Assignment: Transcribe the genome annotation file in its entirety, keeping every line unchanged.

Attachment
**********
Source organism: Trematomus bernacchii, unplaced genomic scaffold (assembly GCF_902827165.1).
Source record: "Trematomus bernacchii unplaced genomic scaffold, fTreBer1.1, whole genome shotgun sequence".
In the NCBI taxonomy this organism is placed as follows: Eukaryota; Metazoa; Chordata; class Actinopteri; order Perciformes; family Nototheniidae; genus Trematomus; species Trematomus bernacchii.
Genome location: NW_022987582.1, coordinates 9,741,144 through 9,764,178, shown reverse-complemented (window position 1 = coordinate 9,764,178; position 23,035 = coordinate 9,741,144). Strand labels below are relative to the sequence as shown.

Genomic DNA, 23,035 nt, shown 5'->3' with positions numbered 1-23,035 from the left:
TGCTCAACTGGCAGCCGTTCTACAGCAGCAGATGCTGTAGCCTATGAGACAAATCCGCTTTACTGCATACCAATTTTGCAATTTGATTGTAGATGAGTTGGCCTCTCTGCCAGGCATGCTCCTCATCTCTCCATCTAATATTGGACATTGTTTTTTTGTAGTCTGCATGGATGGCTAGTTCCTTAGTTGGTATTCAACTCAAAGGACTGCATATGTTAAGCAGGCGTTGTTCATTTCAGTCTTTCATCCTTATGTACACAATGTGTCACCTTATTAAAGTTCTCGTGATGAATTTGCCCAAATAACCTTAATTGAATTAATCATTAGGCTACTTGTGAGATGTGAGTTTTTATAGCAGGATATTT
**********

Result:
Source organism: Trematomus bernacchii, unplaced genomic scaffold (assembly GCF_902827165.1).
Source record: "Trematomus bernacchii unplaced genomic scaffold, fTreBer1.1, whole genome shotgun sequence".
In the NCBI taxonomy this organism is placed as follows: Eukaryota; Metazoa; Chordata; class Actinopteri; order Perciformes; family Nototheniidae; genus Trematomus; species Trematomus bernacchii.
Genome location: NW_022987582.1, coordinates 9,741,144 through 9,764,178, shown reverse-complemented (window position 1 = coordinate 9,764,178; position 23,035 = coordinate 9,741,144). Strand labels below are relative to the sequence as shown.

Genomic DNA, 23,035 nt, shown 5'->3' with positions numbered 1-23,035 from the left:
TGCTCAACTGGCAGCCGTTCTACAGCAGCAGATGCTGTAGCCTATGAGACAAATCCGCTTTACTGCATACCAATTTTGCAATTTGATTGTAGATGAGTTGGCCTCTCTGCCAGGCATGCTCCTCATCTCTCCATCTAATATTGGACATTGTTTTTTTGTAGTCTGCATGGATGGCTAGTTCCTTAGTTGGTATTCAACTCAAAGGACTGCATATGTTAAGCAGGCGTTGTTCATTTCAGTCTTTCATCCTTATGTACACAATGTGTCACCTTATTAAAGTTCTCGTGATGAATTTGCCCAAATAACCTTAATTGAATTAATCATTAGGCTACTTGTGAGATGTGAGTTTTTATAGCAGGATATTT